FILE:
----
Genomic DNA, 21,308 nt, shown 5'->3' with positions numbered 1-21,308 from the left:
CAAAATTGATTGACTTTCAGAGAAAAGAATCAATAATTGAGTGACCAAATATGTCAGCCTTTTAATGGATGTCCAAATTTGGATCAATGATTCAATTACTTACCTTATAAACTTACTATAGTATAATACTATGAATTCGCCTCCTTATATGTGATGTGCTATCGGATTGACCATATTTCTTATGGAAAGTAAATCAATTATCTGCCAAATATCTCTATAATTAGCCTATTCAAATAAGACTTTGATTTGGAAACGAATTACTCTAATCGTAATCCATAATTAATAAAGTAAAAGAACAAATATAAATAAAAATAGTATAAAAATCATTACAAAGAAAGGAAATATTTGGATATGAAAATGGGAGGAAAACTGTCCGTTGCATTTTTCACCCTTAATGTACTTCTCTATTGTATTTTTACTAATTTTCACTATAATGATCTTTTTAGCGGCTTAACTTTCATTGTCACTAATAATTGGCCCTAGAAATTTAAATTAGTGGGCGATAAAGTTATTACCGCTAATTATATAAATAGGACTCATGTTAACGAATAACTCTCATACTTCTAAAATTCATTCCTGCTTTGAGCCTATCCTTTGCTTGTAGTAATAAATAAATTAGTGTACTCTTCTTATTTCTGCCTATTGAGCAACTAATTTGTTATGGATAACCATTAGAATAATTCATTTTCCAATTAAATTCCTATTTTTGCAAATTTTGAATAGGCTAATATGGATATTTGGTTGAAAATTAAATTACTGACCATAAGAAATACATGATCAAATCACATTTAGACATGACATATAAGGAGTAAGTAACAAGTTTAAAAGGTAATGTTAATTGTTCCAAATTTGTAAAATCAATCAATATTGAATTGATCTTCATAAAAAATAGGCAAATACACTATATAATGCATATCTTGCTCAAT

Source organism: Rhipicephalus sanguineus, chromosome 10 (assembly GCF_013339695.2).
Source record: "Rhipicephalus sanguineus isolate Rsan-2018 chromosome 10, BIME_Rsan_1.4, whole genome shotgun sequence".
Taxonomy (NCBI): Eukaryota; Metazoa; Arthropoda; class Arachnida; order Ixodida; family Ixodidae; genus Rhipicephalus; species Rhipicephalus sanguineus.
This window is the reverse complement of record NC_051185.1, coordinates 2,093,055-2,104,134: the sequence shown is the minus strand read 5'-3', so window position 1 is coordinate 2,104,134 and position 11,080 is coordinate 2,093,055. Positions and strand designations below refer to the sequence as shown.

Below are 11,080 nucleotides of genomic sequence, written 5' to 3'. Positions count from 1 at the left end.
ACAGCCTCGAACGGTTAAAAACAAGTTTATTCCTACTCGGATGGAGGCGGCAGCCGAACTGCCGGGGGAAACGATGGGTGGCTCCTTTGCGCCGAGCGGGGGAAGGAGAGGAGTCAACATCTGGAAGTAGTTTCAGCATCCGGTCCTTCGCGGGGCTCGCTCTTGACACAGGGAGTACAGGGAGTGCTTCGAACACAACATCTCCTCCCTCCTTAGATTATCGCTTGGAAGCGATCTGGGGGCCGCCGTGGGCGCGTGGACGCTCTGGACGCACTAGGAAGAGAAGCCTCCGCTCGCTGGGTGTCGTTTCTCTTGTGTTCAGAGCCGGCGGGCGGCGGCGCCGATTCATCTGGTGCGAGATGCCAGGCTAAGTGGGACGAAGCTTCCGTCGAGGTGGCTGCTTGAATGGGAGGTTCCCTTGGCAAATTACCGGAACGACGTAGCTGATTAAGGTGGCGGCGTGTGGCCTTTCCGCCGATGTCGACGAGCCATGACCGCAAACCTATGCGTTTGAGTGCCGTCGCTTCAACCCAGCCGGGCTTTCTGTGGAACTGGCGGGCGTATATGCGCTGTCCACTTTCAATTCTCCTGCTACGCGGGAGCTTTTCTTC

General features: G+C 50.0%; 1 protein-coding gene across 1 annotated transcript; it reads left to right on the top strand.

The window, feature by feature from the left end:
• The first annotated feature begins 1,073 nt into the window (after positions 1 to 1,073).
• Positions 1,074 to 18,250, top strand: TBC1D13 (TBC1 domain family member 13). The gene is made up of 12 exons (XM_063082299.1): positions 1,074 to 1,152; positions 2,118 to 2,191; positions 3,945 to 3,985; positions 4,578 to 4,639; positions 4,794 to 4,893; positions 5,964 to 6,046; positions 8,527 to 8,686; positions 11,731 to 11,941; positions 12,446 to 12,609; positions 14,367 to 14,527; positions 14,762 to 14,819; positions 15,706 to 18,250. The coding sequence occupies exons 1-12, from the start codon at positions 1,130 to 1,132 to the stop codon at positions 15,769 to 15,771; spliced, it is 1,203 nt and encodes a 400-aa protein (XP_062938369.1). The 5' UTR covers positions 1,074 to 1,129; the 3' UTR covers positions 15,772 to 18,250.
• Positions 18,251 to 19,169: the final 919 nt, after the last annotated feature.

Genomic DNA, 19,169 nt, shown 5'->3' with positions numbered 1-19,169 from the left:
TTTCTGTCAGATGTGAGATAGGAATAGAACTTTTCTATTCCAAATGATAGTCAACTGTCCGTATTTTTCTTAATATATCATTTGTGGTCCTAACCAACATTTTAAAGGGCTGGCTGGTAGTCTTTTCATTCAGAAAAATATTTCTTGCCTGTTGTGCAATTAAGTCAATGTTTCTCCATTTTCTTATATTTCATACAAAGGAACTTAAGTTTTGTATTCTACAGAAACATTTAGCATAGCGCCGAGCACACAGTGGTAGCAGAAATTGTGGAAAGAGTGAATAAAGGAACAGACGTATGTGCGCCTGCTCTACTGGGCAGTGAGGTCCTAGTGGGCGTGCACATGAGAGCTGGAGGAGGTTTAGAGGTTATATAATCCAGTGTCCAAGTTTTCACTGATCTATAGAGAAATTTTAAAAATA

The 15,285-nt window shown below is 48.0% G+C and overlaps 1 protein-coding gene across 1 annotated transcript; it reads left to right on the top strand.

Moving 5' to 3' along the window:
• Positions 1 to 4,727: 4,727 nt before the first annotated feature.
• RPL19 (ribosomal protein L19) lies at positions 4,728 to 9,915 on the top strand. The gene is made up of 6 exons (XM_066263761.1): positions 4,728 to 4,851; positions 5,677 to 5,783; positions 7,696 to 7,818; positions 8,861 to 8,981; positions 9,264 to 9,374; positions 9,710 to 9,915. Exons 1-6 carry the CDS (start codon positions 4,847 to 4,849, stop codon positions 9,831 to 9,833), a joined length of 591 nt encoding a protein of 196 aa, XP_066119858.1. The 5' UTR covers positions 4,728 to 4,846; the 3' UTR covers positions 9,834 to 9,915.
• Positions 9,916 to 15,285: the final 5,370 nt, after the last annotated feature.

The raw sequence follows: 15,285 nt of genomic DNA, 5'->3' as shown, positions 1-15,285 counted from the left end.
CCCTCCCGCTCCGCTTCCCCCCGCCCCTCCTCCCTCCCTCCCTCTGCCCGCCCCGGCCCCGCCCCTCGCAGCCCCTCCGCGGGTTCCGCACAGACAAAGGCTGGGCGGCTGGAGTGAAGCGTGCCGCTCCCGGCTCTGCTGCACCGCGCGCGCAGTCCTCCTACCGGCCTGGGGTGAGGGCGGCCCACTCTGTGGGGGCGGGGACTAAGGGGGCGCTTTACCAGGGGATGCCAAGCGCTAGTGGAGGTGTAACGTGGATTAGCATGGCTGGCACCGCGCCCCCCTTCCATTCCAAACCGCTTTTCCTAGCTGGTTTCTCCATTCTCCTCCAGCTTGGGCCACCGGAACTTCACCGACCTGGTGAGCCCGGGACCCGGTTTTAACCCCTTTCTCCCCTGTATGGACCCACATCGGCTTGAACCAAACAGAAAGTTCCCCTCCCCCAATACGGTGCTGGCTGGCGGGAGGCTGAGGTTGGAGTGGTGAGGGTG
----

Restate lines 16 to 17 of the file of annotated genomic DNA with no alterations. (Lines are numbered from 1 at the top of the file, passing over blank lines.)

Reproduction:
The 15,285-nt window shown below is 48.0% G+C and overlaps 1 protein-coding gene across 1 annotated transcript; it reads left to right on the top strand.

Moving 5' to 3' along the window: